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Wikipedia’s open-editing policy occasionally spawns all-out showdowns in which
users try to “revert” one another’s disagreeable entries into oblivion. A few
examples, as collected on the online encyclopedia’s “Lamest Edit Wars” page
(itself the subject of not a little nitpicking):

  • Cat: “34 reverts in just over an hour. The pressing issues: Should
    one unremarkable photo be included? Is the cat depicted really smiling?…
    As it turned out, the photo was deleted for not having any copyright status.”
  • Mama’s Family: “Was Mama (Vicki Lawrence) ‘pro-active,’ ‘foxy,’ ‘clever,’
    ‘cunning,’ or none of the above? Apparently this question is important enough
    to occupy over 30 edits in one day.”
  • List of virgins: “Dispute about whether or not Britney Spears belonged
    on the list, eventually resolved in a definitive manner: maintenance of the
    list proved impossible and it was later deleted.”
  • Wii: “Does it rhyme with ‘We’ or ‘Wee’? Should ‘Wee’ link to urine?…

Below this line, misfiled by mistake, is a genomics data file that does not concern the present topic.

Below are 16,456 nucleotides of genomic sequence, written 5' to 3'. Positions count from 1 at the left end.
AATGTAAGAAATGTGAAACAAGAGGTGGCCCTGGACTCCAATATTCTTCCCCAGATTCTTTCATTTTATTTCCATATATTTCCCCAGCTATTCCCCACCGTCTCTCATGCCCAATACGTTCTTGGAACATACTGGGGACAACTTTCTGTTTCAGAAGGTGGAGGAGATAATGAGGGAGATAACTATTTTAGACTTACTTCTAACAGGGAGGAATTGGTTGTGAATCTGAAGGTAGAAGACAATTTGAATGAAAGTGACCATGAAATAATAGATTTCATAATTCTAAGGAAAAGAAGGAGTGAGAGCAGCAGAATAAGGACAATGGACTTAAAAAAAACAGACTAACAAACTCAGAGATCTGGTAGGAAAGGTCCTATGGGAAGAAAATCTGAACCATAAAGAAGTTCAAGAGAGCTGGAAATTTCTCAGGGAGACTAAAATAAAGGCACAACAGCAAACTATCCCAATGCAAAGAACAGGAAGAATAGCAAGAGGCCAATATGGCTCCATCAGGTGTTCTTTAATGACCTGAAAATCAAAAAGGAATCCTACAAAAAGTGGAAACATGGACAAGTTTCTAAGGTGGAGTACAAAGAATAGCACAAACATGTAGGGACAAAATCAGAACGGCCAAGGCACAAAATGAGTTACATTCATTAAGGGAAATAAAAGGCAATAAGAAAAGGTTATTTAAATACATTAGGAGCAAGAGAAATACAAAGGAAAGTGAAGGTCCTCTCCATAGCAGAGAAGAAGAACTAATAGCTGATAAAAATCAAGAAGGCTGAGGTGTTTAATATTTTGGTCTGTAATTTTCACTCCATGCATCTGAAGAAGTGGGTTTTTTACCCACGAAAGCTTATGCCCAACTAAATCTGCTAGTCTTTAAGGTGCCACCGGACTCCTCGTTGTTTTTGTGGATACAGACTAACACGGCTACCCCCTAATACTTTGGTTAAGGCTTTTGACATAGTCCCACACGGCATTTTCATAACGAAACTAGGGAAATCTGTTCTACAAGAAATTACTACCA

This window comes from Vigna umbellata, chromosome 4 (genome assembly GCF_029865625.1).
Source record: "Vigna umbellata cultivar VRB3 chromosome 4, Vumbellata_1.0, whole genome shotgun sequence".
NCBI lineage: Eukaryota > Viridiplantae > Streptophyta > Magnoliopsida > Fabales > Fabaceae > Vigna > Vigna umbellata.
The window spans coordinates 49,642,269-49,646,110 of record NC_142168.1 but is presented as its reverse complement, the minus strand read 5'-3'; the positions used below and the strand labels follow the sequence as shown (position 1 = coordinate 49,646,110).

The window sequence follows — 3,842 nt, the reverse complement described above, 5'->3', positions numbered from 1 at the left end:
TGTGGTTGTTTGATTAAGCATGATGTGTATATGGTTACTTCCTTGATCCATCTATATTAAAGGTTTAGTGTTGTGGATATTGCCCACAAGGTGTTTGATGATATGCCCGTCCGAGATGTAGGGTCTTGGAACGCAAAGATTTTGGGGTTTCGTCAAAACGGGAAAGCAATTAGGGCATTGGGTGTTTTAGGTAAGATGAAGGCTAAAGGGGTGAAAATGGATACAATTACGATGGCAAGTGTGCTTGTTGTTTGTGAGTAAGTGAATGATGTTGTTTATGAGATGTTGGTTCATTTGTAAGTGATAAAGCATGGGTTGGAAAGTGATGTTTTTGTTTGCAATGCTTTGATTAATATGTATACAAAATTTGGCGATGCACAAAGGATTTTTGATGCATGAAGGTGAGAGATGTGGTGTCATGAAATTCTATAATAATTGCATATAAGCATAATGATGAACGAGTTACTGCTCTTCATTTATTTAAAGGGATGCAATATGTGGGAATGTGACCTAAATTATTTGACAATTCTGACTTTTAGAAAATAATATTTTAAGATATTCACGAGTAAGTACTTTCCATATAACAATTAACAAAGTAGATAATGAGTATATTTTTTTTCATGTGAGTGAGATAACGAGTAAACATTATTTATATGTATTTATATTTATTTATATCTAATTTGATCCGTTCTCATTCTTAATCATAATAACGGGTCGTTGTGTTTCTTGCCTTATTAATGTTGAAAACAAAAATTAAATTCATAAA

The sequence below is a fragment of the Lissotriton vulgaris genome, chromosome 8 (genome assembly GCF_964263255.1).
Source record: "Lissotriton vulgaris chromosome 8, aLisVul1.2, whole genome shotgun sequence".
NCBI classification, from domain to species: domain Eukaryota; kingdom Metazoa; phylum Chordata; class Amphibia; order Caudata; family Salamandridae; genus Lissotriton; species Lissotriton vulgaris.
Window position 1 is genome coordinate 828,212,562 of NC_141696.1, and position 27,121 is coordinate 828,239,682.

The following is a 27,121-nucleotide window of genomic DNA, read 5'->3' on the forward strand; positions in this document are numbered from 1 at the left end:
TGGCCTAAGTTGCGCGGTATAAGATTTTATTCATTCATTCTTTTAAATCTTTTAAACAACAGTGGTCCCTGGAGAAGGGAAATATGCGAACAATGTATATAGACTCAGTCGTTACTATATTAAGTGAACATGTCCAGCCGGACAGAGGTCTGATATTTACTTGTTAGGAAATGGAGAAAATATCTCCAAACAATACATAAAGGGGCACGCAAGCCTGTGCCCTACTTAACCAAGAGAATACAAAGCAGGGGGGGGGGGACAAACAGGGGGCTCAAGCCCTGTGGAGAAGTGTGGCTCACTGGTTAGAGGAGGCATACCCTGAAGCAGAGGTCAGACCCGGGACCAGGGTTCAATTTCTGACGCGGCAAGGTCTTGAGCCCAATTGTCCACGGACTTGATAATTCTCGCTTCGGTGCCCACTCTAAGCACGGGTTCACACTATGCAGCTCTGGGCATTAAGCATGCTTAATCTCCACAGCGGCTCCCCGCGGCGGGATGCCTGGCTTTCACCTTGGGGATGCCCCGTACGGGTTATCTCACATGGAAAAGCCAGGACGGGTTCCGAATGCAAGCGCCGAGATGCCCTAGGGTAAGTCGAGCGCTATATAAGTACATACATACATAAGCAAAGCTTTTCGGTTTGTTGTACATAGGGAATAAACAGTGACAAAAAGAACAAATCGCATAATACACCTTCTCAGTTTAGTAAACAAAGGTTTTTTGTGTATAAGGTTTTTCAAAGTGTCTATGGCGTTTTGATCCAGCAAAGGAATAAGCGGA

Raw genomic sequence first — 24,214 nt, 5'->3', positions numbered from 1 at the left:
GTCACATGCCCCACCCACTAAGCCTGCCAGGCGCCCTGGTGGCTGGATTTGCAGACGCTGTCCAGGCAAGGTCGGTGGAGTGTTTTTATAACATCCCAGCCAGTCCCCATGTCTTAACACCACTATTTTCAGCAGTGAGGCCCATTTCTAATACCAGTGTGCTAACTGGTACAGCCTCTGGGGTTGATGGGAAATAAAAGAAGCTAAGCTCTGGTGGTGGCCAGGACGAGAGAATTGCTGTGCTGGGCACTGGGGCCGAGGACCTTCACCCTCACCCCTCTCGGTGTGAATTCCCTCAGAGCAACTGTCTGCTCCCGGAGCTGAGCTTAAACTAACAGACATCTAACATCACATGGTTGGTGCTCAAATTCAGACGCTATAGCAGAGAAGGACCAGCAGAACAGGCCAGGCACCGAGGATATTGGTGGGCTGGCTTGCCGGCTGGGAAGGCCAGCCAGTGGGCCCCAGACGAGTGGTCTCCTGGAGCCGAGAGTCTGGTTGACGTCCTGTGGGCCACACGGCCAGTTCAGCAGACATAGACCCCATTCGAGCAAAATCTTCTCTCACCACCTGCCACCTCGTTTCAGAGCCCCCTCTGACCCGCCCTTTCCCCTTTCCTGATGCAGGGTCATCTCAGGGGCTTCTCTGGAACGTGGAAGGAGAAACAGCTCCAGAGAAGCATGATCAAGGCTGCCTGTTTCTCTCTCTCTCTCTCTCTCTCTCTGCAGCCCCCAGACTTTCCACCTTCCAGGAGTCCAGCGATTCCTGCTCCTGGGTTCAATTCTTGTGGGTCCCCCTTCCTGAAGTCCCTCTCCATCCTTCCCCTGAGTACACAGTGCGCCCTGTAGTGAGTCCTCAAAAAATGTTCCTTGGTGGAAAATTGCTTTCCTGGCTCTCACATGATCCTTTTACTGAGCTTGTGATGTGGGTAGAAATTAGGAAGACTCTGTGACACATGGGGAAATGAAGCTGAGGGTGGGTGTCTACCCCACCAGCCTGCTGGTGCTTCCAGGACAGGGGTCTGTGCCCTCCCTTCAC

Should urine be mentioned in the article at all? Just some of the hard hitting
    issues that provoked in excess of 1,500 edits in the space of two weeks…
    All this for a videogame console that hasn’t even been released yet.”
  • Feces: “Should the article on feces include [a] picture of a large
    human turd? As of early July 2005, the discussion on this issue alone had
    reached 12,900 words.”
  • Nancy Reagan: “Was she born in 1921? Or 1923? After days of editing,
    does anyone really care THAT much? Woman is old.”

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Headshot of Editor in Chief of Mother Jones, Clara Jeffery

It sure feels that way to me, and here at Mother Jones, we’ve been thinking a lot about what journalism needs to do differently, and how we can have the biggest impact.

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We aim to hire, build a team, and give them the time and space needed to understand how we got here and how we might get out. We want to dig into the forces and decisions that have allowed massive conflicts of interest, influence peddling, and win-at-all-costs politics to flourish.

It's unlike anything we've done, and we have seed funding to get started, but we're looking to raise $500,000 from readers by July when we'll be making key budgeting decisions—and the more resources we have by then, the deeper we can dig. If our plan sounds good to you, please help kickstart it with a tax-deductible donation today.

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Signed by Clara Jeffery

Clara Jeffery, Editor-in-Chief

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